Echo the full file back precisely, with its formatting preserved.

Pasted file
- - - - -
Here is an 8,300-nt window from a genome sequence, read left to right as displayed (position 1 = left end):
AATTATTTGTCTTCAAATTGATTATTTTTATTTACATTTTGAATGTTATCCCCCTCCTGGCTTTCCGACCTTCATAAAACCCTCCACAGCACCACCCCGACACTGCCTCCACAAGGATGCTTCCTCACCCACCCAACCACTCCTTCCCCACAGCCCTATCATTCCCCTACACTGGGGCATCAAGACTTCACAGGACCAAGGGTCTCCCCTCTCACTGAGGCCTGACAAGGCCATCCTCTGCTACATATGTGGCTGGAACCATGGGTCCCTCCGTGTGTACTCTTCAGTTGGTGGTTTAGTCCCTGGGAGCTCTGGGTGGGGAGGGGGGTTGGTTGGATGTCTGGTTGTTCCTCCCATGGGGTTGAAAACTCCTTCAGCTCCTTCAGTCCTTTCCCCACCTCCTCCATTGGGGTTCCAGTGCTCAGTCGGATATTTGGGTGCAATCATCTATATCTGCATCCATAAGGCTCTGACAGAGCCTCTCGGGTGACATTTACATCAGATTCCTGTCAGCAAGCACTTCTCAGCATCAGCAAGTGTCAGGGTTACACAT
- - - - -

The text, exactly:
Here is an 8,300-nt window from a genome sequence, read left to right as displayed (position 1 = left end):
AATTATTTGTCTTCAAATTGATTATTTTTATTTACATTTTGAATGTTATCCCCCTCCTGGCTTTCCGACCTTCATAAAACCCTCCACAGCACCACCCCGACACTGCCTCCACAAGGATGCTTCCTCACCCACCCAACCACTCCTTCCCCACAGCCCTATCATTCCCCTACACTGGGGCATCAAGACTTCACAGGACCAAGGGTCTCCCCTCTCACTGAGGCCTGACAAGGCCATCCTCTGCTACATATGTGGCTGGAACCATGGGTCCCTCCGTGTGTACTCTTCAGTTGGTGGTTTAGTCCCTGGGAGCTCTGGGTGGGGAGGGGGGTTGGTTGGATGTCTGGTTGTTCCTCCCATGGGGTTGAAAACTCCTTCAGCTCCTTCAGTCCTTTCCCCACCTCCTCCATTGGGGTTCCAGTGCTCAGTCGGATATTTGGGTGCAATCATCTATATCTGCATCCATAAGGCTCTGACAGAGCCTCTCGGGTGACATTTACATCAGATTCCTGTCAGCAAGCACTTCTCAGCATCAGCAAGTGTCAGGGTTACACAT